GOLDEN VALLEY, N.D. – On the green rolling hills and valleys in southwestern North Dakota, the Schriefer family raises distinctive registered Red Angus bulls and females on their seedstock and commercial operation.

In addition, Marc and Jodi Schriefer, third-generation farmers/ranchers on Schriefer Ranch, LLC, also no-till several crops, including feed crops for their cattle.

The couple has two children, a son, Riley Schriefer, and a daughter, Cassi Hammerness.

Cassi and her husband, Bill, recently purchased a home with some acreage in Cardwell, Mont. Cassi works for Elanco Animal Health, where she often travels worldwide, and Bill is a credit officer for Northwest Farm Credit Services.

Riley and his wife, Cheyenne, who work on the family operation, live a quarter of a mile from Schriefer ranch headquarters. Cheyenne also owns her own business “All Travel Matters” from her home.

“Riley and Cheyenne have blessed us with two beautiful grandchildren, August, who is 2 years old, and Adeline, who is 3 months old,” Marc said. The Schriefers formed their LLC when Riley and Cheyenne became partners in the family operation.

The family is busy year-round, and just finished weaning all their calves.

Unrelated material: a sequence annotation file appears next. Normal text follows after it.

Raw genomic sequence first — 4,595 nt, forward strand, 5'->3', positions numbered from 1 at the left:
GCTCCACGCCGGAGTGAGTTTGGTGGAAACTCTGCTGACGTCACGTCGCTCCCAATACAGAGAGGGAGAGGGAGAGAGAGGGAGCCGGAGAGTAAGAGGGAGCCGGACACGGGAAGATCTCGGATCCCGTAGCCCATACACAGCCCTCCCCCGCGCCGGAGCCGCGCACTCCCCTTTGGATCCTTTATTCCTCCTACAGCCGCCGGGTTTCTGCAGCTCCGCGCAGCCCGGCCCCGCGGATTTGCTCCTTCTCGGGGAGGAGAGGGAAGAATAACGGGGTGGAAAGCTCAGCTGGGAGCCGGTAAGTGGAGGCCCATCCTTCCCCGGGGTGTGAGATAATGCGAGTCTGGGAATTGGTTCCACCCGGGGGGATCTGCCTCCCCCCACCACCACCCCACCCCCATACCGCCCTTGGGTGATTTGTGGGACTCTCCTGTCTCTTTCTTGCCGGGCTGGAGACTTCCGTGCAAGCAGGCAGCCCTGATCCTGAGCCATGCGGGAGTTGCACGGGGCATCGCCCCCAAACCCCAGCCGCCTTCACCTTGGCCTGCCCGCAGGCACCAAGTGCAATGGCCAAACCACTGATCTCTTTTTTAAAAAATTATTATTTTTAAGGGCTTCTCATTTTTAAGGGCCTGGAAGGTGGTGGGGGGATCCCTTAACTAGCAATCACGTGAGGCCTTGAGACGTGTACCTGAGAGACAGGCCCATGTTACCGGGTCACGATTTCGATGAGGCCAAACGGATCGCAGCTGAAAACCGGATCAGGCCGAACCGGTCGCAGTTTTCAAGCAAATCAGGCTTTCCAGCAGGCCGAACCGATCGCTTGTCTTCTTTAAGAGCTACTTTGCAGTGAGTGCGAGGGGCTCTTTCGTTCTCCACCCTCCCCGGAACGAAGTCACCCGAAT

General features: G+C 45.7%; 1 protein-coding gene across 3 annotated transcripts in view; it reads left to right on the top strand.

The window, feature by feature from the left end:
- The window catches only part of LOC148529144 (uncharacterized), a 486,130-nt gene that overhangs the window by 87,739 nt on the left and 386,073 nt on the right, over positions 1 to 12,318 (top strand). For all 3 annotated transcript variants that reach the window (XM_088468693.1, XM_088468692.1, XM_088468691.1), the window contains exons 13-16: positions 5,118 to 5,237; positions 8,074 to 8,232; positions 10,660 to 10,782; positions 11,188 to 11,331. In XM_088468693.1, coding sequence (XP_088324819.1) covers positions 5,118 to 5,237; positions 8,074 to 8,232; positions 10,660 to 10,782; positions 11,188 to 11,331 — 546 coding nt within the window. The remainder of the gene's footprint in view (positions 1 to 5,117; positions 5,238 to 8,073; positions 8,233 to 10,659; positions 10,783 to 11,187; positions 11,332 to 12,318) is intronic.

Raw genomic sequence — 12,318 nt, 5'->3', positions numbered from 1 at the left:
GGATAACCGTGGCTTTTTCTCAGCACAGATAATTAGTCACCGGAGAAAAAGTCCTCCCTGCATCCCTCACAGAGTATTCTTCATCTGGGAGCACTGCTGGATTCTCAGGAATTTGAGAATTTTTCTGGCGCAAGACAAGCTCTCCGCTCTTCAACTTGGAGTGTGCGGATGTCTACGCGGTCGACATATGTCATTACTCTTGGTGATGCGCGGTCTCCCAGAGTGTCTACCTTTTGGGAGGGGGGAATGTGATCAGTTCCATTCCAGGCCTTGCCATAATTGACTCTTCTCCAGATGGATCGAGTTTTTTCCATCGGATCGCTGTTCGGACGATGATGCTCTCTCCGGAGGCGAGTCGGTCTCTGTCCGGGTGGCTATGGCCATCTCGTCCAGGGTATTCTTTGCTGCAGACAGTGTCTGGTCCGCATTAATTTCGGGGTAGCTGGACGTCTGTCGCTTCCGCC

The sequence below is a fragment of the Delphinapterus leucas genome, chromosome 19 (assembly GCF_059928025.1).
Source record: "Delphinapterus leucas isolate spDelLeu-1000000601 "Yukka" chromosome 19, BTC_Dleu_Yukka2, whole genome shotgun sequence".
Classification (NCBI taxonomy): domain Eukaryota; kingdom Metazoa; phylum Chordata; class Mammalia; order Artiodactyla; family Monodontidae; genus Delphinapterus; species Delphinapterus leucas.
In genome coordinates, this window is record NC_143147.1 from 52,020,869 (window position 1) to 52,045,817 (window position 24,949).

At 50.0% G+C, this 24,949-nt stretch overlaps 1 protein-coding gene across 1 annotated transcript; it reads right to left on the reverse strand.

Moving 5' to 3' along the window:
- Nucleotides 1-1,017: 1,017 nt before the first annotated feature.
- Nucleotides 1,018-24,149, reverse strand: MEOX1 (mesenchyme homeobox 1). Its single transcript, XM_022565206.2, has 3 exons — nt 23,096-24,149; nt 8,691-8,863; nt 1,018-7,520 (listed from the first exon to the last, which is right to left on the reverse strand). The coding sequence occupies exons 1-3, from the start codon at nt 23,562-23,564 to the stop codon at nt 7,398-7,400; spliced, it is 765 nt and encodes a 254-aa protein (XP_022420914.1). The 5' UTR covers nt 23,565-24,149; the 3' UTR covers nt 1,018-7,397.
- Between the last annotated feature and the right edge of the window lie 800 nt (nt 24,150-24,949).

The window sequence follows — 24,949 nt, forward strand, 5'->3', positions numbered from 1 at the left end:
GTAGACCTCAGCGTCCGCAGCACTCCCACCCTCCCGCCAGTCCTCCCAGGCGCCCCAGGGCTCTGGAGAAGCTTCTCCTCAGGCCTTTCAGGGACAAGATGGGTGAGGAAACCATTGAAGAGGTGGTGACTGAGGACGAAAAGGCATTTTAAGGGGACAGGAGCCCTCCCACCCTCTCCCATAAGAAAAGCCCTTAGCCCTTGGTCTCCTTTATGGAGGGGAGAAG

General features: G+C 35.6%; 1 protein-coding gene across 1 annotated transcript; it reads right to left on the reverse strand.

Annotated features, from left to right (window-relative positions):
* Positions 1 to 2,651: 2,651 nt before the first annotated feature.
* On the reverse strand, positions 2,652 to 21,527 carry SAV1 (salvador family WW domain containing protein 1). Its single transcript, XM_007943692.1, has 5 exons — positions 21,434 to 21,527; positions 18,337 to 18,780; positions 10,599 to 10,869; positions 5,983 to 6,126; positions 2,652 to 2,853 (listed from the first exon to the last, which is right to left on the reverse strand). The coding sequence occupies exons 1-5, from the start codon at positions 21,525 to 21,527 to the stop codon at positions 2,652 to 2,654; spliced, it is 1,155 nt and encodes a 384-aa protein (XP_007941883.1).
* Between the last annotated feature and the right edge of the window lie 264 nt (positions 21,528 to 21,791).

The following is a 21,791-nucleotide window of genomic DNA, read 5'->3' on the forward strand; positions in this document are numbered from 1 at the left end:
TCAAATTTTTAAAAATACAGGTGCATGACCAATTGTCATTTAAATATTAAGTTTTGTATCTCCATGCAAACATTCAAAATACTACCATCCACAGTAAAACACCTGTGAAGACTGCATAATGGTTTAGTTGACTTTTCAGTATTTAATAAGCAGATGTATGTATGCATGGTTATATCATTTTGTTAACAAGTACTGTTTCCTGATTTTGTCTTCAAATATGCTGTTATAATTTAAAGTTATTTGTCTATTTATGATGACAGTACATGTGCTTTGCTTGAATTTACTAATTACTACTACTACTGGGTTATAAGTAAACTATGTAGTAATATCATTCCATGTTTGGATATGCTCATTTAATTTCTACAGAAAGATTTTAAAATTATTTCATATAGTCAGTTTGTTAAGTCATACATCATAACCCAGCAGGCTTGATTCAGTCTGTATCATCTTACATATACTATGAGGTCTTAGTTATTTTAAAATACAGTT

“We just brought our 2-year-old sale bulls home on Tuesday, Nov. 5, and the 2019 calves were weaned the next day,” Marc said. “Hopefully, if this fall stays open, we may not have to start feeding cows until early December.”

The family belongs to the North Dakota Red Angus Association (NDRAA), and Jodi is the current president of the NDRAA. She takes care of the Red Angus data for their family ranch.

“We’ve been busy getting ready for our NDRAA annual meeting and state sale, which is held in December in Bismarck and Mandan,” Jodi said.

The family ranch began when Marc’s grandfather, Henry Schriefer, an immigrant from Germany, came to North Dakota as a teamster on a custom threshing crew from Nebraska.

“Henry met my grandmother, Ida, who was the daughter of one of the original homesteaders in the area, and married her,” Marc said.

His grandparents were working in Montana, hauling beets, when the current Schriefer ranch came up for sale from a depression era foreclosure. They purchased it on the advice of my great grandpa who was a very close neighbor at the time. 

Marc’s dad, Robert, grew up on the Schriefer ranch, and his mother, Marlene, grew up on a farm north of Beulah. 

“It seems like we have always had at least two generations of Schriefers working the cattle and land since 1936,” Marc said.

Jodi grew up on a cattle ranch, which also had a rodeo stock business. Her family had the timed event stock for most of the North Dakota rodeos and also had a contract for the winter months with the Dickinson State University rodeo club to supply roping cattle for their winter practices and ropings.

“I team roped through my high school years,” Jodi said, adding she went to NDSU afterward. “I always wanted to ranch for a living, and I’ve fulfilled that dream. I am just not as involved with rodeo like my heart wants me to be. But our son and daughter stay active with roping and barrel racing, so I am content.”